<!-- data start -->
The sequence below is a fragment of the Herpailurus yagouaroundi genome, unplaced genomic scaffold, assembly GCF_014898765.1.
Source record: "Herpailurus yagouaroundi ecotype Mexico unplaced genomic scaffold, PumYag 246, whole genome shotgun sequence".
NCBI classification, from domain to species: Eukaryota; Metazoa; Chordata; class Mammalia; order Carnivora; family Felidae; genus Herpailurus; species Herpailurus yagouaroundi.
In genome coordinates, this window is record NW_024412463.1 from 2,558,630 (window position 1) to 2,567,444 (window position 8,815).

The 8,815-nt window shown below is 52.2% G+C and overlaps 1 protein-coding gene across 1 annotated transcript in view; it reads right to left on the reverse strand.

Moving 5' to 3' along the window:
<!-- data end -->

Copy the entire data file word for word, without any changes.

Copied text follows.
The sequence below is a fragment of the Herpailurus yagouaroundi genome, unplaced genomic scaffold, assembly GCF_014898765.1.
Source record: "Herpailurus yagouaroundi ecotype Mexico unplaced genomic scaffold, PumYag 246, whole genome shotgun sequence".
NCBI classification, from domain to species: Eukaryota; Metazoa; Chordata; class Mammalia; order Carnivora; family Felidae; genus Herpailurus; species Herpailurus yagouaroundi.
In genome coordinates, this window is record NW_024412463.1 from 2,558,630 (window position 1) to 2,567,444 (window position 8,815).

The 8,815-nt window shown below is 52.2% G+C and overlaps 1 protein-coding gene across 1 annotated transcript in view; it reads right to left on the reverse strand.

Moving 5' to 3' along the window: